The Namakarana Samskara is a rite of passage and also one of the most important of the sixteen Hindu rituals. The word is derived from the sanskrit roots 'nam' = name and 'karan' = create. This ceremony enters an individual formally into the Hindu fold by presenting the name of the person to God for blessings. A function of the ceremony is also for guardian devas (angels) to connect with the individual so they can start guiding him or her in their life. The Namakarana samskara can be a simple or elaborate ceremony.
This is the first ceremony that the child attends after birth. According to Hindu tradition, after birth, the child, the parents and everyone else living in the household is imposed a curfew. This tradition is akin to todays maternity or paternity leave. During this curfew the household is barred from long travels, they do not attend social functions nor fulfill religious obligations in the temple or at home. It is a time of rest and adjustment. It is also meant to limit the exposure of the newborn to disease during its first days. During this time time the parents will decide on the name of the child. The duration of this curfew varies from a minimum of 7 days to a maximum of 31 days, depending on the traditions of the community.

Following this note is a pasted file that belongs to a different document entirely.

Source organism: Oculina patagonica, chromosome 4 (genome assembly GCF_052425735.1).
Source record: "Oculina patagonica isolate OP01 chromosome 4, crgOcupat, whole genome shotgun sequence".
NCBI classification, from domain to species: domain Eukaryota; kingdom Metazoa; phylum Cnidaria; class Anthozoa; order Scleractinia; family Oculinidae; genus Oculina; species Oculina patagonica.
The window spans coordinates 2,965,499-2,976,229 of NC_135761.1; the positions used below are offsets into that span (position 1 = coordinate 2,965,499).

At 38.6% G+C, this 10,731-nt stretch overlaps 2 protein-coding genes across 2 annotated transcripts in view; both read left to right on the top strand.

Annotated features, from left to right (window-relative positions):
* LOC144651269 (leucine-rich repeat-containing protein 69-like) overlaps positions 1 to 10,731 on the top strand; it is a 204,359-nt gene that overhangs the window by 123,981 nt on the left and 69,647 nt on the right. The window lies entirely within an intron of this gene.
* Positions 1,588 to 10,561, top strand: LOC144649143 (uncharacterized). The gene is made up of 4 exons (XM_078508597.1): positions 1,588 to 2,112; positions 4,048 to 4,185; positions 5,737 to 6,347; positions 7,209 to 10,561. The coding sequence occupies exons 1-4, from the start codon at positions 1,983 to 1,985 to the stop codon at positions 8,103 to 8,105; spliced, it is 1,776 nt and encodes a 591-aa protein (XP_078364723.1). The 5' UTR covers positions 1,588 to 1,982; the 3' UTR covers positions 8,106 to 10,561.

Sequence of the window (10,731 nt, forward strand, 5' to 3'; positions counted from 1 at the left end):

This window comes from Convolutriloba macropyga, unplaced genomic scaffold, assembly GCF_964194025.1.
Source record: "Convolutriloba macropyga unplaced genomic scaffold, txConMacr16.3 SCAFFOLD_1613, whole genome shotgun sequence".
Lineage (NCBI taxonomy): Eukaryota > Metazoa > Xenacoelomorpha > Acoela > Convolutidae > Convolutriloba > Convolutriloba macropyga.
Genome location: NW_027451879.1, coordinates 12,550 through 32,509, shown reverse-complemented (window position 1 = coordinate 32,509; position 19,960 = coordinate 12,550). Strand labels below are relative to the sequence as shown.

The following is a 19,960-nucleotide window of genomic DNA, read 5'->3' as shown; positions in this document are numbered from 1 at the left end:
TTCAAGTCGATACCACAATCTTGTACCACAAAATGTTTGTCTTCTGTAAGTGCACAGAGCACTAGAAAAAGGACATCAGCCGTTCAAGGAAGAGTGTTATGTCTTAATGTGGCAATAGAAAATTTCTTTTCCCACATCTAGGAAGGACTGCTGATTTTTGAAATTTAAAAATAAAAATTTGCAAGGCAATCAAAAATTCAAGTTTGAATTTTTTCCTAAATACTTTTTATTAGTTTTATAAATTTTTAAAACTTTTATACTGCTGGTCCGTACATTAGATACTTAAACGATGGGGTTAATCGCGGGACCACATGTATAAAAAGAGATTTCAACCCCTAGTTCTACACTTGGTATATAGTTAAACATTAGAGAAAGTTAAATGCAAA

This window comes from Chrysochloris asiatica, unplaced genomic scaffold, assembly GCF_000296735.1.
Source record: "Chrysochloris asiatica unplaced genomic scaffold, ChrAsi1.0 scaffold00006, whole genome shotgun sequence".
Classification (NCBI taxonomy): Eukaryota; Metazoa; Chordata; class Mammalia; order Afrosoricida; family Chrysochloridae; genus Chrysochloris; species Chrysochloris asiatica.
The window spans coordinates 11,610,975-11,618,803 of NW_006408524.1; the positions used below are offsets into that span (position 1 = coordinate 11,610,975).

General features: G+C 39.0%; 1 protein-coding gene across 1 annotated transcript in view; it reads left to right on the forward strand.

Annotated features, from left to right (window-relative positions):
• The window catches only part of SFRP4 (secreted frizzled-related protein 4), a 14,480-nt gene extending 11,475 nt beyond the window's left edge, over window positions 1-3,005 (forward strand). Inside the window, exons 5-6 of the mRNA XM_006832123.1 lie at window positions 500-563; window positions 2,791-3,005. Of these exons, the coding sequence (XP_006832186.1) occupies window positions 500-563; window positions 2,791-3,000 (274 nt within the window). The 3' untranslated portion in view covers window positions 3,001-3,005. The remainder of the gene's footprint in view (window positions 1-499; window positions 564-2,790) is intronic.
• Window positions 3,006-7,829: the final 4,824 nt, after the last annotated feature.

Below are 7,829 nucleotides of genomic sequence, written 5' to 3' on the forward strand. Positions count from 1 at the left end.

The end of the curfew period is celebrated by visiting the temple with the child. During the temple visit an archana is offered to God in the name of the child. During the archana the name of the child and his or her birth star (nakshatra) is chanted by the priest to God. After the archana, the sacraments from the ceremony, vibhuti (holy ash), kungkumum (red powder) and tirtham (blessed water) is given to the child. This concludes the Namakarana samskara.
Alternatively the ceremony can also be done at home. A priest from nearby temple can be invited to do the ceremony in the house. The priest will do a puja in the house, inviting God to give blessings to the new child. After the puja, the child's father will whisper the name of his child in his or her right ear while the child rests on the mother's lap.
More elaborate Namakarana Samskaras are usually done for converts to Hinduism. This ceremony was first introduced by Sri Adi Shankarachariya about two thousand years ago (a time after the advent of the Buddhist and Jain religions) when conversions in and out of formal religions started in India. This ceremony is done in a temple and includes a homa. In the middle of the ceremony, a vessel of water that was blessed during the ceremony (during the kumbha puja and homa) is poured on the devotee as a symbolic sign of transformation. After that the devotee puts on new clothing (usually traditional Indian attire) and then returns for an archana where the new name of the devotee is ceremoniously conferred upon him or her.